Contributions to the AICCM National Conference 2017, Katoomba 1 – 3 November 2017. Poster
In June of 2000 a Skills Gap Audit was conducted by the Australian Institute for the Conservation of Cultural Materials (AICCM) on behalf of the Heritage Collections Council (HCC) to investigate the skill gaps which exist for conservators in Australia. Several skill gaps were identified by conservators. One was the recognition that many traditional trade skills (TTS) required for the conservation of cultural material were being lost. The knowledge and expertise, no longer being required as a trade, was not being passed on or few people were still practising. In 2003, the General Conference of UNESCO adopted the Convention for the Safeguarding of Intangible Cultural Heritage (UNESCO 2003). This convention recognised that ‘…traditional craftsmanship is perhaps the most tangible manifestation of intangible heritage…’ (UNESCO 2003) and ‘… the importance of intangible cultural heritage is not necessarily the cultural manifestation itself but rather the wealth of knowledge and skills that is transmitted through it from one generation to the next…’ (UNESCO 2003). Conservation involves the care of a variety of objects, many of which were constructed when traditional skills were an accepted part of society. Access to these TTS is essential for ongoing effective and professional conservation practice. To address the issue of the survival of TTS and to acquire an understanding of the current needs of conservation professionals in Australia, a new survey was submitted to conservators, conservation students and people involved in allied and supportive conservation roles. Data collected presents an overview of which TTS are applicable to conservation. Is there still a perceived skills gap relating to traditional trades? What difficulties do conservators have in accessing these trades? How can the skills gap be addressed? This paper examines the results of this survey. It brings into focus the importance of traditional trades and the knowledge and expertise they can supply to conservators, beginning a new dialogue regarding possible training models for TTS and a proposed framework for their conservation and sustainability.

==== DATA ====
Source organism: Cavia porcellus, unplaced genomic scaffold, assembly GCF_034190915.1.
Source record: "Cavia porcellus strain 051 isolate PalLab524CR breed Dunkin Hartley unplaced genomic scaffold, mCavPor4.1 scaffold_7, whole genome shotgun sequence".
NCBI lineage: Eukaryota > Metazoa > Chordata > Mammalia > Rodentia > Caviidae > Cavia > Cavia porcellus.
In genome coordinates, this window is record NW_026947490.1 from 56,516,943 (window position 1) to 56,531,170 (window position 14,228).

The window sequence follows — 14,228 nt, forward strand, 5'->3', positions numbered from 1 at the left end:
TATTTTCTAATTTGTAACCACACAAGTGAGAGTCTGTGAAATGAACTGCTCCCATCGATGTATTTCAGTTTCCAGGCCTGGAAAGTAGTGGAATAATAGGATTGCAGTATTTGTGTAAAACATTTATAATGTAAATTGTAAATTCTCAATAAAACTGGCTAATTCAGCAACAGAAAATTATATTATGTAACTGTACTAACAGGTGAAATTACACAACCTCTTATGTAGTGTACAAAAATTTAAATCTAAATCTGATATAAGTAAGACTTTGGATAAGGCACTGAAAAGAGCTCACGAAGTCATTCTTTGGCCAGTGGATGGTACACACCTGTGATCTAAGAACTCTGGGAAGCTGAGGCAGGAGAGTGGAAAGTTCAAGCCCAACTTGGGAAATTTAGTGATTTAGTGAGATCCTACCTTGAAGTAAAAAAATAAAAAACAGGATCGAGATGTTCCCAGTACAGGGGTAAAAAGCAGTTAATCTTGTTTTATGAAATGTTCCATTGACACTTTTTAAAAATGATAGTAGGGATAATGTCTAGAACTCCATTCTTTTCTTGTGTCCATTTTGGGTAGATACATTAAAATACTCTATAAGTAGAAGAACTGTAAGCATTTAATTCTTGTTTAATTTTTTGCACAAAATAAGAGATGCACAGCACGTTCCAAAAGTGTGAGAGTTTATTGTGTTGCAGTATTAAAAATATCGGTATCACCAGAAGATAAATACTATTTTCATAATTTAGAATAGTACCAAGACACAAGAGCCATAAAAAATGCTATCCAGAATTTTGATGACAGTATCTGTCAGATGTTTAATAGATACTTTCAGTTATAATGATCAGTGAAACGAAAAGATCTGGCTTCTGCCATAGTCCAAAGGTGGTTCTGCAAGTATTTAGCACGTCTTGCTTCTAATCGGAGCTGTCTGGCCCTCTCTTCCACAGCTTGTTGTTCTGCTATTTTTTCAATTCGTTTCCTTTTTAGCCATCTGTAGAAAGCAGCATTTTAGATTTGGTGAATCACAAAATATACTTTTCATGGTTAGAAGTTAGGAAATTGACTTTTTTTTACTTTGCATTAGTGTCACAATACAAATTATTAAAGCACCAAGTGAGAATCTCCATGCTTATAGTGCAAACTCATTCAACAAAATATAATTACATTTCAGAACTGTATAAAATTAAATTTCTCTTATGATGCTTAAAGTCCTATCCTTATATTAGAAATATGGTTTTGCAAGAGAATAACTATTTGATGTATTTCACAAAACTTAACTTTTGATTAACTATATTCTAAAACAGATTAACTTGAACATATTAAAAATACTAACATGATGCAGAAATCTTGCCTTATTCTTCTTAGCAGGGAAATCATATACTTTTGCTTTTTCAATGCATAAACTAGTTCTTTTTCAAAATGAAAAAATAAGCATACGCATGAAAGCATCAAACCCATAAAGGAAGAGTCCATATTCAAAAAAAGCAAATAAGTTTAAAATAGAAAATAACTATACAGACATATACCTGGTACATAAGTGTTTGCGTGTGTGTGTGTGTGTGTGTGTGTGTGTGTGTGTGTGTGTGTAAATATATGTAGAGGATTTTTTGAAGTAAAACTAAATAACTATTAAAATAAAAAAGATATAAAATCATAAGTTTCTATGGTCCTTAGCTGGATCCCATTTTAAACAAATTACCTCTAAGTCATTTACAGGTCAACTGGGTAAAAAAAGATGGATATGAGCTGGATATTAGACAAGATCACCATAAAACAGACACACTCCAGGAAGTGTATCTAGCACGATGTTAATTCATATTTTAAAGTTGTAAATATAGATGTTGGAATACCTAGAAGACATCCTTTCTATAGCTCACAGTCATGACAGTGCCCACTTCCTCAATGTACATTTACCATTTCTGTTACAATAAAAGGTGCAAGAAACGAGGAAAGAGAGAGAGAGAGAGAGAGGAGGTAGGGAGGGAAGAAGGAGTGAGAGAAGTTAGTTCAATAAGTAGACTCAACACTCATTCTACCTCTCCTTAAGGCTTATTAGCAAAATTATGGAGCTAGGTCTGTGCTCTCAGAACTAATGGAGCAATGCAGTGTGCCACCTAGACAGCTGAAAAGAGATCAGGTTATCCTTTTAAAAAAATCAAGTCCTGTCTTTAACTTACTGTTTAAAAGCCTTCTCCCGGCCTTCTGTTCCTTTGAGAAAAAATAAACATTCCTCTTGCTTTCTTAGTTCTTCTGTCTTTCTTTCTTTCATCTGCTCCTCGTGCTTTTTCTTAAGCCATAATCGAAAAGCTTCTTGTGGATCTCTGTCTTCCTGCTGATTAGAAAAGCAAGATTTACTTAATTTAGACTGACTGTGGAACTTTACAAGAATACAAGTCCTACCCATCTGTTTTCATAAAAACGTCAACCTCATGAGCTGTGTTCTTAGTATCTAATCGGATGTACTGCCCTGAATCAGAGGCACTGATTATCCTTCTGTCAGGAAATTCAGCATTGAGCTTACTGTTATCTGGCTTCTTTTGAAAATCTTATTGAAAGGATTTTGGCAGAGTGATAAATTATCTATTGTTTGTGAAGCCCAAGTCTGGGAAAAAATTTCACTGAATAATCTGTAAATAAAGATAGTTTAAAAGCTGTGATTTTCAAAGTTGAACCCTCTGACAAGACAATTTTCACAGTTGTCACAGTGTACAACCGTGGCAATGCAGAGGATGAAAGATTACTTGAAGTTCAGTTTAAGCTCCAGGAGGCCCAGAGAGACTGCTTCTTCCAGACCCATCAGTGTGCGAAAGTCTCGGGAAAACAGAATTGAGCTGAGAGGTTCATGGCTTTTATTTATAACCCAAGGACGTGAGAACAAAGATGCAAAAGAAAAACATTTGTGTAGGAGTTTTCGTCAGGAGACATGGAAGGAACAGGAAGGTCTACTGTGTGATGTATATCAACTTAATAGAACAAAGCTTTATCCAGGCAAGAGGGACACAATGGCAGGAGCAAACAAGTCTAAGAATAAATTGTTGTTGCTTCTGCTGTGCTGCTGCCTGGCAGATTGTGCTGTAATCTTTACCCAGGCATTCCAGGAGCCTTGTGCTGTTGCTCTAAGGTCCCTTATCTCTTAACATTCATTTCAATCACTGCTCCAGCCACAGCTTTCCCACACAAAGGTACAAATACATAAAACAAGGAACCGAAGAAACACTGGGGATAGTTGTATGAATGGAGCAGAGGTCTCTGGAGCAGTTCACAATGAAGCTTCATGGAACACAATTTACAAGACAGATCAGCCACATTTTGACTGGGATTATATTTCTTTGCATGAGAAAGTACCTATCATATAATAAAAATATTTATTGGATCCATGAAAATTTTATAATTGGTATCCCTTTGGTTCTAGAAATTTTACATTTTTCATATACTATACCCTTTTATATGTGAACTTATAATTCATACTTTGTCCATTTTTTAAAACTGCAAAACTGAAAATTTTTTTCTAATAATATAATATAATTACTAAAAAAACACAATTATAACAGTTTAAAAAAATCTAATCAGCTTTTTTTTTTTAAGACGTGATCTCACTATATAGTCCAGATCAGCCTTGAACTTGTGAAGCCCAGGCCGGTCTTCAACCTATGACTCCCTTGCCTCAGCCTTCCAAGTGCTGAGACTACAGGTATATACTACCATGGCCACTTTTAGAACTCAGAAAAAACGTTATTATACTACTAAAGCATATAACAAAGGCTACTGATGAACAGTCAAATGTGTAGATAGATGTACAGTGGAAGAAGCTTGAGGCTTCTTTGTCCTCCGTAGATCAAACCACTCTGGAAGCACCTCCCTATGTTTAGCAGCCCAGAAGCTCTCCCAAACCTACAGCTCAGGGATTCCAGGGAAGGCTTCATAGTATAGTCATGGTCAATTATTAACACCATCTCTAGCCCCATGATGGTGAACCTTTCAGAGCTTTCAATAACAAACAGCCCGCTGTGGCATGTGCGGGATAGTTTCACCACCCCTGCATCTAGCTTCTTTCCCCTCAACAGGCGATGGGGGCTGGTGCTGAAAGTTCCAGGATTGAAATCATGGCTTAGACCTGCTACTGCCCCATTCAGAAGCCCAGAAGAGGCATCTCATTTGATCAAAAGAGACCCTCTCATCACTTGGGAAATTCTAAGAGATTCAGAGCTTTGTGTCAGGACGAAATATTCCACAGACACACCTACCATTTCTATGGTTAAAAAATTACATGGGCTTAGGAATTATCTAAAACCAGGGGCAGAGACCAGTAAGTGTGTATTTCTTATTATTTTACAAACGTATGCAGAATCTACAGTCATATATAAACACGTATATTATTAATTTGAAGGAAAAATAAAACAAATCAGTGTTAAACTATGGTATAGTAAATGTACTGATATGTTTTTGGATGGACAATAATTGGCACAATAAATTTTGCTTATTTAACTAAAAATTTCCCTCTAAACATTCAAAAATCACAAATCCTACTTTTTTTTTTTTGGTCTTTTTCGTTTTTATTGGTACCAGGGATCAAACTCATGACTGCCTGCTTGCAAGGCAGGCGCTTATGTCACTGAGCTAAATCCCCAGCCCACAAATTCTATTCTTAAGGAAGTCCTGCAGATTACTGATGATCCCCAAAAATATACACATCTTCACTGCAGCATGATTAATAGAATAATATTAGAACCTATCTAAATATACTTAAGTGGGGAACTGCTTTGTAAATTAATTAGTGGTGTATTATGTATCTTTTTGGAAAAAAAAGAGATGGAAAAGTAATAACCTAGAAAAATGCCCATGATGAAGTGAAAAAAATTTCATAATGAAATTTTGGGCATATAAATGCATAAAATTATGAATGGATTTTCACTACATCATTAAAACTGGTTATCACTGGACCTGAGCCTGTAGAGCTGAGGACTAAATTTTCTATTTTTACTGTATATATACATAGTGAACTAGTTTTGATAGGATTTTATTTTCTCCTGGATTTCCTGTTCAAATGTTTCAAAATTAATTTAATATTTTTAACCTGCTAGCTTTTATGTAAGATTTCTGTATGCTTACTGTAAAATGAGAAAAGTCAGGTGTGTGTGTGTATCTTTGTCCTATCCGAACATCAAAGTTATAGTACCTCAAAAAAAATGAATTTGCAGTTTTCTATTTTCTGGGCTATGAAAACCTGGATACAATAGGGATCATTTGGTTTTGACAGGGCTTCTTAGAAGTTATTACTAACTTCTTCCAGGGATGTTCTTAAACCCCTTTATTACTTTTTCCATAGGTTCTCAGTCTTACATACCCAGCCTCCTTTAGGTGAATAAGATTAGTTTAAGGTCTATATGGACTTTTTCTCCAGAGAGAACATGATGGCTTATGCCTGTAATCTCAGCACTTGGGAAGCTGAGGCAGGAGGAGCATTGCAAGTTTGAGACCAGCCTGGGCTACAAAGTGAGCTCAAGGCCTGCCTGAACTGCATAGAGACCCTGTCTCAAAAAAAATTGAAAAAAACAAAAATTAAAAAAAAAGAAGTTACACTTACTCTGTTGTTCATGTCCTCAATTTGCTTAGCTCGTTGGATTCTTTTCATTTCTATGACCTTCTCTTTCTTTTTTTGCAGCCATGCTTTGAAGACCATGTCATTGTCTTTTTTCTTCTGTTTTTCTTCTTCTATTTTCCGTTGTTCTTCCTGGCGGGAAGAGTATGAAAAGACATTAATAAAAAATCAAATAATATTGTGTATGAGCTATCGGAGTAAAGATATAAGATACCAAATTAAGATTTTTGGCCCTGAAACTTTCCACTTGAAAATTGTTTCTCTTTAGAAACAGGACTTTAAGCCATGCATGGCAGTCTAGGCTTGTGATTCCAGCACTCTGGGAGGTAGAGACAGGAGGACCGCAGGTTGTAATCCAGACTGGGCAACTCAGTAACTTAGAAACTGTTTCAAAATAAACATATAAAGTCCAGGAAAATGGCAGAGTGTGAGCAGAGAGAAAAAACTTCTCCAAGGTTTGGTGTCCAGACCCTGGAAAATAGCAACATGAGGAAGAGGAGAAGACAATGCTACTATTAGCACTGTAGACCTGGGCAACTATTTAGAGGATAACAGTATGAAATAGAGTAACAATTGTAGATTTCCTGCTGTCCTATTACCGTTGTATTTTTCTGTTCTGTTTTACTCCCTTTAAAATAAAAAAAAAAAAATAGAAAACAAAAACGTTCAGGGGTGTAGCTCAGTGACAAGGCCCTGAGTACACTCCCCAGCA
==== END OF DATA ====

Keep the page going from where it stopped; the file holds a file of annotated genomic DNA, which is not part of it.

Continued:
BIOGRAPHIES Bronwyn Dunn graduated from the University of Sydney majoring in Fine Arts and languages. After pursuing a career in the jewellery industry as a registered jewellery valuer, she returned to the arts by enrolling in the Master of Cultural Material Conservation course at the University of Melbourne and graduated at the end of 2016. Currently, Bronwyn is working as a conservator at the Museum of Applied Arts and Sciences in Sydney, NSW, based mainly at the Museum Discovery Centre in Castle Hill.